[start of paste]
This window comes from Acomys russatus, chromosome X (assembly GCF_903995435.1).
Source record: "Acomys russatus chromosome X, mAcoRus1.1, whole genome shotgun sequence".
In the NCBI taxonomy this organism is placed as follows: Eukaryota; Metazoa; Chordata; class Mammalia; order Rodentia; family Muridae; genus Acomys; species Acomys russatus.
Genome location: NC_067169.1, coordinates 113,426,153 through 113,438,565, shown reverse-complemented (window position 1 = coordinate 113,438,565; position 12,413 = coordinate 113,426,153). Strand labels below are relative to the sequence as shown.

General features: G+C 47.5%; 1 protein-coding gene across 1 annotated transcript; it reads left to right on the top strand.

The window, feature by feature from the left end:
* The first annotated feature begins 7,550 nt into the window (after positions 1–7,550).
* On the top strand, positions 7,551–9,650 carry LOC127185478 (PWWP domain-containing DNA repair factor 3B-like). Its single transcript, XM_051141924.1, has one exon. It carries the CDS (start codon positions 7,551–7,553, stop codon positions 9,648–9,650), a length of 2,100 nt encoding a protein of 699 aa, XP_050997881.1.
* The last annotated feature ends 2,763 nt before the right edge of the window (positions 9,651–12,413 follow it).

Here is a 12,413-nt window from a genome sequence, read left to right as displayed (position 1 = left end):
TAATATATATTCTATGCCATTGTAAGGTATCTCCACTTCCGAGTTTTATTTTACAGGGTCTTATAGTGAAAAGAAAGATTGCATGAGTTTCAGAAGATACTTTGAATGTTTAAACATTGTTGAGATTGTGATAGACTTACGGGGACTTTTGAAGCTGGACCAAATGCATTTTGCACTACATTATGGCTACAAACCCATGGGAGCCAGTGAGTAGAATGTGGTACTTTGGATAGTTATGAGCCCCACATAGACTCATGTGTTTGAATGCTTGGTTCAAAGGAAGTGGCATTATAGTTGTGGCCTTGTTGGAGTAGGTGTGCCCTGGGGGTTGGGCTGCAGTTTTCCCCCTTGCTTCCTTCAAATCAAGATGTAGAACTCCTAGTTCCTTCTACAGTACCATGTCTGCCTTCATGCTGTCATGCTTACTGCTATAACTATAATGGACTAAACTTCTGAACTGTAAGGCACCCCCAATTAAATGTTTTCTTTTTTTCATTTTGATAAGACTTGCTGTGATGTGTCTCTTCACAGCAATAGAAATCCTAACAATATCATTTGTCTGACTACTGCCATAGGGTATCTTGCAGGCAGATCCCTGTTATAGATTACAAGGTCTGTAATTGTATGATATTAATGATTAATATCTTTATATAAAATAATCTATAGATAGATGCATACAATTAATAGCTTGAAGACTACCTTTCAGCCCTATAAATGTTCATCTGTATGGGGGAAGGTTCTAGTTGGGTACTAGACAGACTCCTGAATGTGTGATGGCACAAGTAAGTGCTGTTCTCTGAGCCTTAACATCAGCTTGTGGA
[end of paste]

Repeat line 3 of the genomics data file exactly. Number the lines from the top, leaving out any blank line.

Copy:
In the NCBI taxonomy this organism is placed as follows: Eukaryota; Metazoa; Chordata; class Mammalia; order Rodentia; family Muridae; genus Acomys; species Acomys russatus.